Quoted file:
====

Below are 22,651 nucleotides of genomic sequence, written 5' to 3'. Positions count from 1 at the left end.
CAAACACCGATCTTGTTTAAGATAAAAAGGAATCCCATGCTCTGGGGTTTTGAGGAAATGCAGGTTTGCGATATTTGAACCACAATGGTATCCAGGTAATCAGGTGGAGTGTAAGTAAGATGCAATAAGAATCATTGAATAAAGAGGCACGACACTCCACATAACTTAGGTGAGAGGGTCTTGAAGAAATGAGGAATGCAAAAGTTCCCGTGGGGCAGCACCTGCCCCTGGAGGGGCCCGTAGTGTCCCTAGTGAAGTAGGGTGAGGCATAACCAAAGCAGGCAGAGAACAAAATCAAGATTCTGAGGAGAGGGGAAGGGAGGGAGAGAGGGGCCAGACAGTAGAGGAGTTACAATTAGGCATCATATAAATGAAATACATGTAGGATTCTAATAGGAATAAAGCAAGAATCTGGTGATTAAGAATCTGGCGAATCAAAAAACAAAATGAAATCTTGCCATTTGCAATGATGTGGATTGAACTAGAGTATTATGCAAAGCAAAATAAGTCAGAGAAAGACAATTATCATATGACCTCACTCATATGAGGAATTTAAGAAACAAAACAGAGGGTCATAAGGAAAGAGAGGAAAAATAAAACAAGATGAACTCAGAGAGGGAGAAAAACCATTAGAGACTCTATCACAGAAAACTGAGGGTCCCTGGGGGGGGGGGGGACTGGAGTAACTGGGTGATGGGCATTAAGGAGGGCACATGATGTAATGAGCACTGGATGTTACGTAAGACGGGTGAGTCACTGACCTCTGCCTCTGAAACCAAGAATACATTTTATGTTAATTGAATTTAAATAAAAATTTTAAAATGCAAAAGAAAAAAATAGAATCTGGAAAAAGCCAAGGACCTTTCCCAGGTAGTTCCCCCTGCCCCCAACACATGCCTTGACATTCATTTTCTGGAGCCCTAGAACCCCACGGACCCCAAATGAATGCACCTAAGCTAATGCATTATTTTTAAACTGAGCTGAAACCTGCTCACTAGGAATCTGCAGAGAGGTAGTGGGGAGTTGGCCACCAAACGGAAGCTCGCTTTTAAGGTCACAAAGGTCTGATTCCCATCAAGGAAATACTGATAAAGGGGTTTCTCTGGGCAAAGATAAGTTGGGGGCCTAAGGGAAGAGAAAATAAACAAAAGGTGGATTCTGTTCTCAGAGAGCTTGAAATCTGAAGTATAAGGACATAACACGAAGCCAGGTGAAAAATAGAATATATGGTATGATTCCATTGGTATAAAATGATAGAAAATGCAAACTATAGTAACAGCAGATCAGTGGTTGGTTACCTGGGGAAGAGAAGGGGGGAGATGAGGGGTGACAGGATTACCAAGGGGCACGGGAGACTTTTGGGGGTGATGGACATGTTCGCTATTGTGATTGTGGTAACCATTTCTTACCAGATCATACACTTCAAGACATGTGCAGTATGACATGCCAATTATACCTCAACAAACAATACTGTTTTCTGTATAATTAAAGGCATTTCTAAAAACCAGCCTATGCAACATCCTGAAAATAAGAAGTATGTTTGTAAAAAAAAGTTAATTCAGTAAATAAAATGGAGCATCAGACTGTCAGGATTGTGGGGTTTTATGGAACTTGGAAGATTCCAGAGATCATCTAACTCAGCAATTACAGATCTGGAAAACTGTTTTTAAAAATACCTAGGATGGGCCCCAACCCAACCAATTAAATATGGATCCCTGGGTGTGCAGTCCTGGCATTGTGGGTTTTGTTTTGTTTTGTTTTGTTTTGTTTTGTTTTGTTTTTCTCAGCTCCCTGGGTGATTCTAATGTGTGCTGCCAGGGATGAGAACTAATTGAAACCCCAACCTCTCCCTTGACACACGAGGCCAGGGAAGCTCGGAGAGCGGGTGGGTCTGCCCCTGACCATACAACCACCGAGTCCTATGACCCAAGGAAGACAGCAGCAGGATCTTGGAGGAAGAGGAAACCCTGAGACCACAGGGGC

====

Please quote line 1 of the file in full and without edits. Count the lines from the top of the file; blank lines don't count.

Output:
Below are 22,651 nucleotides of genomic sequence, written 5' to 3'. Positions count from 1 at the left end.